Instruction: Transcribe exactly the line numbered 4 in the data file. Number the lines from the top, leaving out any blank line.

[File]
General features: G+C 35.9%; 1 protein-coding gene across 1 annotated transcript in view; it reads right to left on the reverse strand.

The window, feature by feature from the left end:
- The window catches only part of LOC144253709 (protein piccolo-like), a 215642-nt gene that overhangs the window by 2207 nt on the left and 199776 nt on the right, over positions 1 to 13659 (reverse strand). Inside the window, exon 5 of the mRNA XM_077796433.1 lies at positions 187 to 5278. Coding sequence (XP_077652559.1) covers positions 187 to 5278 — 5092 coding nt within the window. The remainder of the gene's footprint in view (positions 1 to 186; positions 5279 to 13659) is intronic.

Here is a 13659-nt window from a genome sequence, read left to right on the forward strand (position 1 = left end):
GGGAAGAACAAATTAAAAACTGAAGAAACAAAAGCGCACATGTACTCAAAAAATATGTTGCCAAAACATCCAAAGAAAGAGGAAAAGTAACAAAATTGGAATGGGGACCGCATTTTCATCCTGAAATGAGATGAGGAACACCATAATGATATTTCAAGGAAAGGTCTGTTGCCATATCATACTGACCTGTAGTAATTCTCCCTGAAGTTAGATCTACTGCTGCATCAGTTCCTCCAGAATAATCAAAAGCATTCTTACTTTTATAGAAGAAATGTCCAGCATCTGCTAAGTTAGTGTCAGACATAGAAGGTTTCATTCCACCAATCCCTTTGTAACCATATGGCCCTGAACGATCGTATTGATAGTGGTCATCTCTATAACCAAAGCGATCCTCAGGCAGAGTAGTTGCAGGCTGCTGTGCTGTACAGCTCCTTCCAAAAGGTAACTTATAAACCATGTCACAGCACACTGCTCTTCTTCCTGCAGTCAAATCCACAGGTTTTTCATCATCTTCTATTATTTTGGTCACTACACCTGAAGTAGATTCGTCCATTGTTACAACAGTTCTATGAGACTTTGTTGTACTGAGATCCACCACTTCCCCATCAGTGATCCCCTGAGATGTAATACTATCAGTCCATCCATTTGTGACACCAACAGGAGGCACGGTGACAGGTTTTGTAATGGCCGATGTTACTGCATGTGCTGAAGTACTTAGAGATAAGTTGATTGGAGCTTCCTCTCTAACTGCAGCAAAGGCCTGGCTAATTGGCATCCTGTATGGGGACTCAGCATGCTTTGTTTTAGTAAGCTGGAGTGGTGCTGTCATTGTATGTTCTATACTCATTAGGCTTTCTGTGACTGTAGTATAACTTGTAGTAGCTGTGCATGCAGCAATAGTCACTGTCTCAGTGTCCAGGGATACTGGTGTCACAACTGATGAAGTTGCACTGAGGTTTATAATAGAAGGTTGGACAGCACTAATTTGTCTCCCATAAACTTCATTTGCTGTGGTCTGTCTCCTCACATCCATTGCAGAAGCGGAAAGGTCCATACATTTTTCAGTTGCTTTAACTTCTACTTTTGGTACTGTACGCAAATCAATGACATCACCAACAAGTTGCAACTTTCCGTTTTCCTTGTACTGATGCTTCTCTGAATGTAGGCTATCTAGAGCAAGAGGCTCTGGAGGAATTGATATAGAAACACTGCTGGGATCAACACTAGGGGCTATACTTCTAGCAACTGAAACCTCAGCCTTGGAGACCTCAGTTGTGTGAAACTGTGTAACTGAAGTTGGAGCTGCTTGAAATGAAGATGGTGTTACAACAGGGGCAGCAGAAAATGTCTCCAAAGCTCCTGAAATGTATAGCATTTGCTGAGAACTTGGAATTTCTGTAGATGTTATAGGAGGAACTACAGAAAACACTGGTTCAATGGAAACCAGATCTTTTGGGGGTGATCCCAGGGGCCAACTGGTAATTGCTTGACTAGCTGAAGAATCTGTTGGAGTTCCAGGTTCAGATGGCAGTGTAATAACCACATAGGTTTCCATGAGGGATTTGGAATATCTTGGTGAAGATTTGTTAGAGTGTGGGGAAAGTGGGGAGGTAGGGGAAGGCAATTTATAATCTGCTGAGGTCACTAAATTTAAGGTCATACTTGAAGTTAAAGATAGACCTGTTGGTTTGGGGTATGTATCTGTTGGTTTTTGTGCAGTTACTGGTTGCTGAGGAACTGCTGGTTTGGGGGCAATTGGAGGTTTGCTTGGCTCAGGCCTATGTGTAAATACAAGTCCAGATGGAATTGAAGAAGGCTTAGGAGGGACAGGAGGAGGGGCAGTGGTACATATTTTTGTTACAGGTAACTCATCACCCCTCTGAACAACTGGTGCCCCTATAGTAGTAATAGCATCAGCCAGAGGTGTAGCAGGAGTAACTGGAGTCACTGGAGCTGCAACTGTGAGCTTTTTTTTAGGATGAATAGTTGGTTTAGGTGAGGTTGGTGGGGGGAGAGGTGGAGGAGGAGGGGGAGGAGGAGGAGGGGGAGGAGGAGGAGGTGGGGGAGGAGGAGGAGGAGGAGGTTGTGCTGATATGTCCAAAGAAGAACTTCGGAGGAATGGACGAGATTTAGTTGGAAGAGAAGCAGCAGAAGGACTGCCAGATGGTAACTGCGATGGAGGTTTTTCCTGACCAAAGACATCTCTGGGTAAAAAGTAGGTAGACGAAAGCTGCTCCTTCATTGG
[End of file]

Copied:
Here is a 13659-nt window from a genome sequence, read left to right on the forward strand (position 1 = left end):